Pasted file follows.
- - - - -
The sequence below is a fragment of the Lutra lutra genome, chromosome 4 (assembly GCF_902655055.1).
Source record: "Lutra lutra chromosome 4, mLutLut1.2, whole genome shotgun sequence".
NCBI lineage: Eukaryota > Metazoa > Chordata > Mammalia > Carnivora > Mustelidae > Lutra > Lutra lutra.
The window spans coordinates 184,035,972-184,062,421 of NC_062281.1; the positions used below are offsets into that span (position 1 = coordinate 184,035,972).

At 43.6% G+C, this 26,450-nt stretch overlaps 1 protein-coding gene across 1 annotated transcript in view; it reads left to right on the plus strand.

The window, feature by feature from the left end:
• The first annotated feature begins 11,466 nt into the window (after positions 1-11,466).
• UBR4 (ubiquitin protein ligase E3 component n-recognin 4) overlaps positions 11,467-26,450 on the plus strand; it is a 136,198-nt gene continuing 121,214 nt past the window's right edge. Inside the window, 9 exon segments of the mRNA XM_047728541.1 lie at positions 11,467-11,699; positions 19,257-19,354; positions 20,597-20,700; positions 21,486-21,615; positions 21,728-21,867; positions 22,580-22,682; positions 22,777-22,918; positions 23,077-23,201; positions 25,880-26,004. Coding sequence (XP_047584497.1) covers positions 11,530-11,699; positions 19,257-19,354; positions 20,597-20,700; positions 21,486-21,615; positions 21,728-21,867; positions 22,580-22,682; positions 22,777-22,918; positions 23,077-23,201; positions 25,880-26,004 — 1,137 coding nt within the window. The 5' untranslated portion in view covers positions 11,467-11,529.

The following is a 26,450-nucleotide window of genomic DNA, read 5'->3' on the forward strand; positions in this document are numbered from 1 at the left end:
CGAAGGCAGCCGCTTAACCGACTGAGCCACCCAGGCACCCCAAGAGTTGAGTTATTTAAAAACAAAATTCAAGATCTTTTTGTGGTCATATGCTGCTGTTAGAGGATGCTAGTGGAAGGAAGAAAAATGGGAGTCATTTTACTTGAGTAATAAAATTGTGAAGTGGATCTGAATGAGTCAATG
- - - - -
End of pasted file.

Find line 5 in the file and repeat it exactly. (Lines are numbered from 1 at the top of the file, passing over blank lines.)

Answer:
At 43.6% G+C, this 26,450-nt stretch overlaps 1 protein-coding gene across 1 annotated transcript in view; it reads left to right on the plus strand.